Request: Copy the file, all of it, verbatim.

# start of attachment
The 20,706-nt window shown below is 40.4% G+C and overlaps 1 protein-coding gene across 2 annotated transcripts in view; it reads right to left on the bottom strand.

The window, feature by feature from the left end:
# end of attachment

The 20,706-nt window shown below is 40.4% G+C and overlaps 1 protein-coding gene across 2 annotated transcripts in view; it reads right to left on the bottom strand.

The window, feature by feature from the left end: